The west is a full of slopes that end in a flat plain once it reaches the sea. The weather is extreme in the west, alternating between heavy rains and severe aridity. Erosion has left the interiors almost uninhabited. The coastal plain in the west is more Mediterranean-like and features four major rivers.

Madagascar’s main attraction is probably its impressive nature reserves and national parks. One of them is the Tsingy de Bemaraha Strict Nature Reserve, which is inland from the west coast. It features mangrove swamps, rocky limestone peaks and needles, and undisturbed forests and lakes – where endangered species including various lemurs and birds live. There are also volcanic regions like Ampefy, which itself is graced with geysers and gorgeous waterfalls. The gulf across from Antseranana in the northern tip of the island features waterfalls, grottoes and lakes scattered in its rainforests. Another notable nature reserve is Perinet, which is home to the indri, a tail-less lemur, and various orchids. The Montagne d’Arbre is yet another national park that is famous for its lemurs and orchids. It is dominated by a mountain that rises 4,900 feet high. On the east coast, the Ivolina Zoological Park and Botanical Gardens offers a diverse array of colorful flora and fauna.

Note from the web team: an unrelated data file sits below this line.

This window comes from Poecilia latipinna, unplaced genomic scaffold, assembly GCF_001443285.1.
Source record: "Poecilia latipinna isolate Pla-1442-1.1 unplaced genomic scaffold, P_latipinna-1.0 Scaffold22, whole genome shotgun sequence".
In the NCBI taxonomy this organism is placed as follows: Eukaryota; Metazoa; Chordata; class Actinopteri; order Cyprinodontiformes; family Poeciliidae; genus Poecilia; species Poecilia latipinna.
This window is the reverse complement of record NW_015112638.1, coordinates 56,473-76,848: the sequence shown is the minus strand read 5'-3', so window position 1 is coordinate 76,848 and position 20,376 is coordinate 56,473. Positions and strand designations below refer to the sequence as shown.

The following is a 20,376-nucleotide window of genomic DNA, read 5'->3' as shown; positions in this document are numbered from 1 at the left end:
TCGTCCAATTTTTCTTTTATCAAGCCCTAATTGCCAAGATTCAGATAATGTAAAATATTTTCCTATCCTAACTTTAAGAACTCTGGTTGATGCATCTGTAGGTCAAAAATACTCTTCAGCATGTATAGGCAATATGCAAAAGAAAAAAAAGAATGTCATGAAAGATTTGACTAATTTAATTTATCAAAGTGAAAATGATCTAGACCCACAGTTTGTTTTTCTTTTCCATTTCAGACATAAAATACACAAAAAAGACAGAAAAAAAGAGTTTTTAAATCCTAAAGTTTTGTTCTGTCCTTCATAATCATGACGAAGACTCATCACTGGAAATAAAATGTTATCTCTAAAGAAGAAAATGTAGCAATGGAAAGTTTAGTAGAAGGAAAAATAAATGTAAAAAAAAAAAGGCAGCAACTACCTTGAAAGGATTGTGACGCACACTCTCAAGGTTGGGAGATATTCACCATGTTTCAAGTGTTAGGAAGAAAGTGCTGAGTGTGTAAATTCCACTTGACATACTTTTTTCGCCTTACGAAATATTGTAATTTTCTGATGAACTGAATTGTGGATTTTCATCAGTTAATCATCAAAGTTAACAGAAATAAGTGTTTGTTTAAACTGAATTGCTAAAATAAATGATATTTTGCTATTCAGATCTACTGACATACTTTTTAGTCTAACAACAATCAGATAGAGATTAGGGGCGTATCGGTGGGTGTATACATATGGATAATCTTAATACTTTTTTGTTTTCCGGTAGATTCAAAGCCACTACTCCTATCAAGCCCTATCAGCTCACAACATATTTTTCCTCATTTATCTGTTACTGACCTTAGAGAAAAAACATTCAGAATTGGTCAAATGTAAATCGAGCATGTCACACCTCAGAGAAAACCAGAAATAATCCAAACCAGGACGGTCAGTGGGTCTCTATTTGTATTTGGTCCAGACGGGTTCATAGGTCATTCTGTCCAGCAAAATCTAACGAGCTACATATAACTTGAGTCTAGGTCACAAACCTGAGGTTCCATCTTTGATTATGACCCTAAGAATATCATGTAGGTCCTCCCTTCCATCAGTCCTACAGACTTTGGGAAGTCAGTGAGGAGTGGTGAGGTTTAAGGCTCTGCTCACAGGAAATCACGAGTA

Madagascar is also known for its diving in destinations like Nossi Bé, Nossi Mitsio, Tanikely, and Nossi Radama. You’ll find excellent beaches and coral reefs in Toliara, Ile Ste-Marie, Ramena, Anjohibe, and Nossi Lava, which also provide opportunities for water sports like fishing and sailing. River-rafting is popular in the Highlands in the eastern region. Be careful on the east coast, as there have been problems with sharks.

Madagascar is also famous for its lively markets, including the Bazary Be in Toamasina and the Zoma Market in Antananarivo. The Zona Market, in particular, is held daily and is the second largest in the world; you’ll find more arts and crafts than you can stomach.

Madagascar has served as an important Arab trade center since the 9th century. Some believe the mythological bird of great size, the great roc, which has been mentioned in Sinbad tales might have been large birds that once roamed Madagascar’s skies. The first Europeans to visit Madagascar were the Portuguese in the 16th century. The French, Dutch, English, and Portuguese soon tried to set up colonies and trading posts and oust the Arabs. The French were the only ones successful in establishing a colony.

In the 16th and 17th centuries, various kingdoms in Madagascar emerged including the Merina, Betsileo, Betsimisaraka, and Sakalava. Andrianampoinimerina tried to unite the kingdoms during the 19th century but was unsuccessful. In 1885, the French managed to force a protectorate on Queen Ranavalona III, and then took over the island entirely in 1896. Madagascar did not gain full independence from France until 1960.